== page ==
mid-14c., "piece cut off;" late 14c., "act or fact of making incisions, action of cutting," verbal noun from cut (v.). Meaning "shoot or small bough bearing leaf-buds" is from 1660s. Meaning "slip cut from a newspaper or other print publication" is by 1856. Related: Cuttings. Cutting-board is by 1819.
late 14c., "to cut down or off," from under + cut (v.). In the commercial sense of "sell at lower prices" (or work at lower wages) it is first attested 1884. Figurative sense of "render unstable, undermine" is recorded from 1955, from earlier literal meaning "cut so as to leave the upper portion larger than the lower" (1874).
1560s, in geometry, "a section of a circle between two radii," from Late Latin sector "section of a circle," in classical Latin "a cutter, one who cuts," from sectus, past participle of secare "to cut" (from PIE root *sek- "to cut"). Sector translated Greek tomeus in Latin editions of Archimedes.
By 1715 of any figure having the shape of a sector; the meaning "area, division" (without regard to shape) is by 1920, perhaps generalized from a World War I military sense (1916) of "part of a front," based on a circle centered on a headquarters. The meaning "a branch of an economy" is by 1937. As a verb from 1884, "divide into sectors." Related: Sectored; sectoral; sectorial.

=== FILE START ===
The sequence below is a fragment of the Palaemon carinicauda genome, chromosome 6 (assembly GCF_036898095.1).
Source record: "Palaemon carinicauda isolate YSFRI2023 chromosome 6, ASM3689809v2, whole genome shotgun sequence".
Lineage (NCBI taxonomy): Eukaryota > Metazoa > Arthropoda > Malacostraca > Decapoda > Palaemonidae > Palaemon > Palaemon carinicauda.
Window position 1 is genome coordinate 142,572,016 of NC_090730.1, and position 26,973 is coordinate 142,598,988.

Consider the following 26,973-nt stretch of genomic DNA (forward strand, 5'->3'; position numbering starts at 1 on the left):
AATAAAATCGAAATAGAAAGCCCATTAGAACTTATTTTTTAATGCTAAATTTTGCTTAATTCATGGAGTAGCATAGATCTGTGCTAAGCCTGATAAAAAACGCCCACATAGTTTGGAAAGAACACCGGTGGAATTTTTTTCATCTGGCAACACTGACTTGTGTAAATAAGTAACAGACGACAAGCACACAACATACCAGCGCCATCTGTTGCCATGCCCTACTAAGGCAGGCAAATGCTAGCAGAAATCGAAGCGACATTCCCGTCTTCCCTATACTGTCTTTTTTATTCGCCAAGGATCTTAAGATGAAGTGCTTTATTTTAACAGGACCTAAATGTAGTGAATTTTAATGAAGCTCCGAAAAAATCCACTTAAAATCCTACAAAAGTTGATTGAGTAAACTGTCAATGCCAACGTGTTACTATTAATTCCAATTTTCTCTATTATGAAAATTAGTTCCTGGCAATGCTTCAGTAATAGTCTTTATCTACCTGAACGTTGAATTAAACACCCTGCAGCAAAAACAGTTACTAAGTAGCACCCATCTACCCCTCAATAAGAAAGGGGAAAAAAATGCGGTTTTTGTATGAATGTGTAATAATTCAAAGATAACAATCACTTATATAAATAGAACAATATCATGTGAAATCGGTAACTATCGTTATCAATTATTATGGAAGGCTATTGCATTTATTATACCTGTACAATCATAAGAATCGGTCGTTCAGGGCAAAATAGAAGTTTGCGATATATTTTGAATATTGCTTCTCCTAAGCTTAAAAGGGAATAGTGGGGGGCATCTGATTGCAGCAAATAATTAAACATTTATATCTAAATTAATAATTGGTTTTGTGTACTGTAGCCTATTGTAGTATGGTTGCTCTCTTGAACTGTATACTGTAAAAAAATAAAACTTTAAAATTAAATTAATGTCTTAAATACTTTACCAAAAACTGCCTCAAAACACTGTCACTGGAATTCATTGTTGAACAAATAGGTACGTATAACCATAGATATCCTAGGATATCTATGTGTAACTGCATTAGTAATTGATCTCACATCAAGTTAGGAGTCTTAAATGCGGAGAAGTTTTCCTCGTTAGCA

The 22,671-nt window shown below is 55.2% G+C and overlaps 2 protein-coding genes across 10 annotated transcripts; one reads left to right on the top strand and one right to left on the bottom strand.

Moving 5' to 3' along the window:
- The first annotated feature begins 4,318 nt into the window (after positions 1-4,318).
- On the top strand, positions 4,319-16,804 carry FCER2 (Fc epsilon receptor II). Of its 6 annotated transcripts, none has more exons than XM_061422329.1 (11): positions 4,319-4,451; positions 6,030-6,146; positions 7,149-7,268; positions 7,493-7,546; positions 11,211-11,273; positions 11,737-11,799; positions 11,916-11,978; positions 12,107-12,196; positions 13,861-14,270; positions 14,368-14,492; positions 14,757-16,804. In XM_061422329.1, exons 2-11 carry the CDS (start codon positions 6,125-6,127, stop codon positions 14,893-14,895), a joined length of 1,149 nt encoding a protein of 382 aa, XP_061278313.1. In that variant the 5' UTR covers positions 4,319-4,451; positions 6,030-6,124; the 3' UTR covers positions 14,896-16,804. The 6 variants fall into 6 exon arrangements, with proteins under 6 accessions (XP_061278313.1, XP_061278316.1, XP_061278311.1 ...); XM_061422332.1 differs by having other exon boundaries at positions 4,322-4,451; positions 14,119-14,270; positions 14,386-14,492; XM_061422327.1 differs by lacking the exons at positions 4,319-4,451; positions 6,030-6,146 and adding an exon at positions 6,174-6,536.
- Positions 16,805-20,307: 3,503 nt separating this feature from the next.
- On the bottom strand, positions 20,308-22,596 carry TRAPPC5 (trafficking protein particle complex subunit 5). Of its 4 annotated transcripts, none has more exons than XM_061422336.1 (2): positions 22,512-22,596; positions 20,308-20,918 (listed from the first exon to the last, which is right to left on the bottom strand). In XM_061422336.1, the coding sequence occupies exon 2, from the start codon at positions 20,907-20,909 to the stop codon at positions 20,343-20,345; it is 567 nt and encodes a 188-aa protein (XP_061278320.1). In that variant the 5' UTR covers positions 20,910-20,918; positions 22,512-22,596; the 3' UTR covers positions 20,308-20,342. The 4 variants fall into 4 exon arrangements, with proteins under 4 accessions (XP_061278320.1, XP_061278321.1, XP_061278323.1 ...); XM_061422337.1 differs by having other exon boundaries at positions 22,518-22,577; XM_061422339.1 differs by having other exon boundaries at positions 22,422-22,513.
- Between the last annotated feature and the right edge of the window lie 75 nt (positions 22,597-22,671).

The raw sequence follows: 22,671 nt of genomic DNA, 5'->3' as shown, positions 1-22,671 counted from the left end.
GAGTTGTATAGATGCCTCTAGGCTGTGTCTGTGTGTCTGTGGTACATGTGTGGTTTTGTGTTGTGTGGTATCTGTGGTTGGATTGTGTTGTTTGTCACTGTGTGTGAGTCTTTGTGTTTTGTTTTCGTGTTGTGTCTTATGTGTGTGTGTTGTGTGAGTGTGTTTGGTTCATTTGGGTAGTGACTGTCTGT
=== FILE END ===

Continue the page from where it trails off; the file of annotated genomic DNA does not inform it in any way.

early 14c., "a cutting, act of shearing off," verbal noun from clip (v.1). Sense of "a small piece cut off" is from late 15c. Meaning "an article cut from a newspaper" is from 1857.
1660s, "long or thin mark made by doubling or folding," altered from creaste "a ridge," perhaps a variant of crest (n.), via meaning "a fold in a length of cloth" (mid-15c.) which produces a "crest." In sports, first in cricket (1779), where originally it was cut into the ground. As a verb, "to make creases in," from 1580s. Related: Creased; creasing.
c. 1500, from French tranche "a cutting," from trancher, trencher "to cut," Old French trenchier "to cut, carve, slice" (see trench). Economic sense is from 1930.
1510s, "a single volume of a multi-volume work," from French tome (16c.) or directly from Latin tomus "section of a book, tome," from Greek tomos "volume, section of a book," originally "a section, piece cut off," from temnein "to cut," from PIE root *tem- "to cut." Sense of "a large book" is attested from 1570s.
1550s, "act or fact of crossing," from French intersection (14c.) and directly from Latin intersectionem (nominative intersectio) "a cutting asunder, intersection," noun of action from past-participle stem of intersecare "intersect, cut asunder," from inter- "between" (see inter-) + secare "to cut" (from PIE root *sek- "to cut"). In English originally a term in geometry; meaning "crossroads, a place of crossing" is from 1864. Related: Intersectional.
"wooden platter on which to cut meat," c. 1300, from Anglo-French trenchour, Old North French trencheor "a trencher," literally "a cutting place," from Old French trenchier "to cut, carve, slice" (see trench).